The present invention relates to a database creation and management system comprising wireless interaction and interface with a host server. The present invention has its particular application in healthcare delivery industry and the creation, access and retrieval of information in that field.
  • BACKGROUND OF INVENTION
  • [0002]
    The art of medical care is anchored in paper files. These files document the history of a patient from the time he enters into a practitioner's care until he lives. It constitutes the Medical History of the patient. Supplementing this are the doctor's and other caregiver's notes which are inserted into the files or in a central server but still constitute the “Patient's History’. This compilation of information soon gets to be quite bulky and some hospitals in quite recent times have gone on to computerize their system. This computerization, quite often translates into nothing more than transcribing the paper information into a database and accessing this database via some dummy terminal. The active care of the patient is still underpinned by paper transactions and documentation.
  • [0003]
    An inevitable outcome of these paper transactions is error in interpretations. The medication prescribed by a physician in long hand, for example, is subject to error because the nurse or the pharmacist dispensing this medication cannot completely identify the medication prescribed. Additionally, even when there is no error in the prescription interpretation, the ever increasing overlap in the sound and spelling of names of medications that can in fact perform very different functions and can indeed lead to grievous reactions were one to be given in place of the other or in a dosage in excess of that for which the statistics of the patient dictates.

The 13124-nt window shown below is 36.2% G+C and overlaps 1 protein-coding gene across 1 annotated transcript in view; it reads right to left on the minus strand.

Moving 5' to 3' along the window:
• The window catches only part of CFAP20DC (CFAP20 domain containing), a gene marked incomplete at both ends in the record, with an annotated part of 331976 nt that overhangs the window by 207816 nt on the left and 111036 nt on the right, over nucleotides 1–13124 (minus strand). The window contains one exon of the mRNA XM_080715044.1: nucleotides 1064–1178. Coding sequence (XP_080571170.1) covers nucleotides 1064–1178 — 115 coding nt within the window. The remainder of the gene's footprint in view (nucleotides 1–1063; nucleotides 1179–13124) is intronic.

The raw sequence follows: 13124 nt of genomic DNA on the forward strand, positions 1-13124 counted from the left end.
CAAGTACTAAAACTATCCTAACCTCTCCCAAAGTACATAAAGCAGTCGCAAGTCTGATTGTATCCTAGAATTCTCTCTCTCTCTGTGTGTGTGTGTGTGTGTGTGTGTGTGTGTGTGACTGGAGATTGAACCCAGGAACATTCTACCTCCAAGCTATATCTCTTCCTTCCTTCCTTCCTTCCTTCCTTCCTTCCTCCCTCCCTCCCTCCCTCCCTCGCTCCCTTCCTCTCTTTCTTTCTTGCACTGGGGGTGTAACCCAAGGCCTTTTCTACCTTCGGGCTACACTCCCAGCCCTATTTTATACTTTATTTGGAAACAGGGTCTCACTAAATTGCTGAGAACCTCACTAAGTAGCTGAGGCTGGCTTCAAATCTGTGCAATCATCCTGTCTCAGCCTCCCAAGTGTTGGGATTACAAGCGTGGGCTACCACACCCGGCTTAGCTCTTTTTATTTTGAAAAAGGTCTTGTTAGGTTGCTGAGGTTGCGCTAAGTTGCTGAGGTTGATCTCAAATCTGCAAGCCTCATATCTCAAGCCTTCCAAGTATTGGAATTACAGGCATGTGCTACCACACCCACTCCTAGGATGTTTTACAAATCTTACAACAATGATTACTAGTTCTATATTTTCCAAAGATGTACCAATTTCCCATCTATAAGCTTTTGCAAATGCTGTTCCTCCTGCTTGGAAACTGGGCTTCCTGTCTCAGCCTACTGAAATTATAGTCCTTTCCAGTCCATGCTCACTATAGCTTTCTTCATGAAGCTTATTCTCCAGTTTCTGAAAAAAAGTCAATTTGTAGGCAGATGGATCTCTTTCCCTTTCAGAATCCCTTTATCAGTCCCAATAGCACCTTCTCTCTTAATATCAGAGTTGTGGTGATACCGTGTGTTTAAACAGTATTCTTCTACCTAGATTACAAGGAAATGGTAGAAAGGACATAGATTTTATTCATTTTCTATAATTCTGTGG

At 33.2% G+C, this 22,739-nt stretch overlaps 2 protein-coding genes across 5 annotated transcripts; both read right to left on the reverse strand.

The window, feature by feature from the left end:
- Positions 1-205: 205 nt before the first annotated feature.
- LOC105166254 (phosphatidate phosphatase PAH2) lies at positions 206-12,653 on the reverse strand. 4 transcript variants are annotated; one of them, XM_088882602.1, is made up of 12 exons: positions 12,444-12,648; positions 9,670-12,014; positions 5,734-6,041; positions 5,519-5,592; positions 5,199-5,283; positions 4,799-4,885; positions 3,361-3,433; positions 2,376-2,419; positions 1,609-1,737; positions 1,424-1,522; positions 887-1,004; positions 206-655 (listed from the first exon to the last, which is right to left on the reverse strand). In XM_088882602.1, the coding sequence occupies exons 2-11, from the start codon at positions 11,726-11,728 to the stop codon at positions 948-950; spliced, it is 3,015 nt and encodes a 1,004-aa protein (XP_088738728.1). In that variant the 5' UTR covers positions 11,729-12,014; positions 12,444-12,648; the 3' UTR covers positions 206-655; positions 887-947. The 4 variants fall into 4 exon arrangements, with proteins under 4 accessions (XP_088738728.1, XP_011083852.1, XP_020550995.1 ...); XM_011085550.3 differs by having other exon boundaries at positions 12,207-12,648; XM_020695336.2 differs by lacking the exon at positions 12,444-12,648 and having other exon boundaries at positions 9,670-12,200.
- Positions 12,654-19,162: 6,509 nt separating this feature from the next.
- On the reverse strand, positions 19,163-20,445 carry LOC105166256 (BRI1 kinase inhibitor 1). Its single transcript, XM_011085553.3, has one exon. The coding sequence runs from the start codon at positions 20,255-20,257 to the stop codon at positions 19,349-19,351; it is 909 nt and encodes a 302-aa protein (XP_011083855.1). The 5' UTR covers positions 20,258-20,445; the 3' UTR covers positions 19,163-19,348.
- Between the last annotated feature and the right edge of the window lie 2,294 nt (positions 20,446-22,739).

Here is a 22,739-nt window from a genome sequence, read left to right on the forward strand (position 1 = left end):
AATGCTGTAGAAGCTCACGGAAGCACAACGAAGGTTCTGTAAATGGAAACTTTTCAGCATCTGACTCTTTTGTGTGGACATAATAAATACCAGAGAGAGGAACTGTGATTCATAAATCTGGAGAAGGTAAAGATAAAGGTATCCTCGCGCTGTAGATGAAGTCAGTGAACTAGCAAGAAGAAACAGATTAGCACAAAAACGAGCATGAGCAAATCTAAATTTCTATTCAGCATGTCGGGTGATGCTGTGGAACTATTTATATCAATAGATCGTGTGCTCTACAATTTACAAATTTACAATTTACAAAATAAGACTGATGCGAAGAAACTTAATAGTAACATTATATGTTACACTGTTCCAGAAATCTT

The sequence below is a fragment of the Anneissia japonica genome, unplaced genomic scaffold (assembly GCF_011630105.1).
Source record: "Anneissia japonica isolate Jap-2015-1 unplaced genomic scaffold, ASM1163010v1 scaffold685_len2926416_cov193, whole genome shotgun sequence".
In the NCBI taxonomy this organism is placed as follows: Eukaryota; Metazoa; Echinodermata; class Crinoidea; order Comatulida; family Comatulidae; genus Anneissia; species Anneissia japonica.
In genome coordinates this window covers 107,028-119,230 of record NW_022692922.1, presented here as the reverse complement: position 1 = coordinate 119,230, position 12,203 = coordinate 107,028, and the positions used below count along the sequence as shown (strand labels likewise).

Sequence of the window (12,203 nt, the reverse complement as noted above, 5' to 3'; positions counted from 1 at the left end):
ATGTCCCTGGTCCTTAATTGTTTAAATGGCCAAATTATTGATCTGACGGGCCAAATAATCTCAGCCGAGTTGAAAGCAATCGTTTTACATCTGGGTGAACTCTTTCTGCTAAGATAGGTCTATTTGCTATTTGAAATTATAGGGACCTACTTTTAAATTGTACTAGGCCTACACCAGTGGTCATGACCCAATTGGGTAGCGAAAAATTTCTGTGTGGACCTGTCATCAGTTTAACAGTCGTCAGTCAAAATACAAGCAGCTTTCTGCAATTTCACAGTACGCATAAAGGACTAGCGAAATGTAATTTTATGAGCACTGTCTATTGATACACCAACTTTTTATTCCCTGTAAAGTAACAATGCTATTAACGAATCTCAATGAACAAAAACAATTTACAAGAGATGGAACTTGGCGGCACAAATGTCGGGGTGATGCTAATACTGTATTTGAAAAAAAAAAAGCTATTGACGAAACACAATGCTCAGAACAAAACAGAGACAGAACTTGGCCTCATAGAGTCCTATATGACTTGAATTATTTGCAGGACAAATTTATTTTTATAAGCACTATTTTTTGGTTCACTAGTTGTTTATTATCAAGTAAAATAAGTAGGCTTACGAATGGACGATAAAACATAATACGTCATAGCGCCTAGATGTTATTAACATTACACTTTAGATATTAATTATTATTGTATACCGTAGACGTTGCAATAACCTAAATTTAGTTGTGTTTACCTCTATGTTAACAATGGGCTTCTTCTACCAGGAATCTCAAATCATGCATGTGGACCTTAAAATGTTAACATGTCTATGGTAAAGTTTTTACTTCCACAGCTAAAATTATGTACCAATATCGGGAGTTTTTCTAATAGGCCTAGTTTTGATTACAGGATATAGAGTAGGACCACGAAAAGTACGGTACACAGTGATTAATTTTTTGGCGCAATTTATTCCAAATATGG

• [0004]
    This method of medical care is subject to human error which could prove fatal. Aside from the susceptibility to error, there is the need for the physician or delivery practitioner to transcribe his notes from the portable tape recorder to text which are sometimes long hand for entry into the server database. This is very time-consuming and takes the physician away from the work that truly utilizes his skills.
  • [0005]
    The present invention recognizes that other methods of accessing databases exist such as mobile computers or even mobile computers with wireless modems. This option is bulky and it is inconvenient at the very least to lug a laptop to the observation room or other venue where documentation is required. Additionally, the bulk of the data entry and retrieval is still paper-based.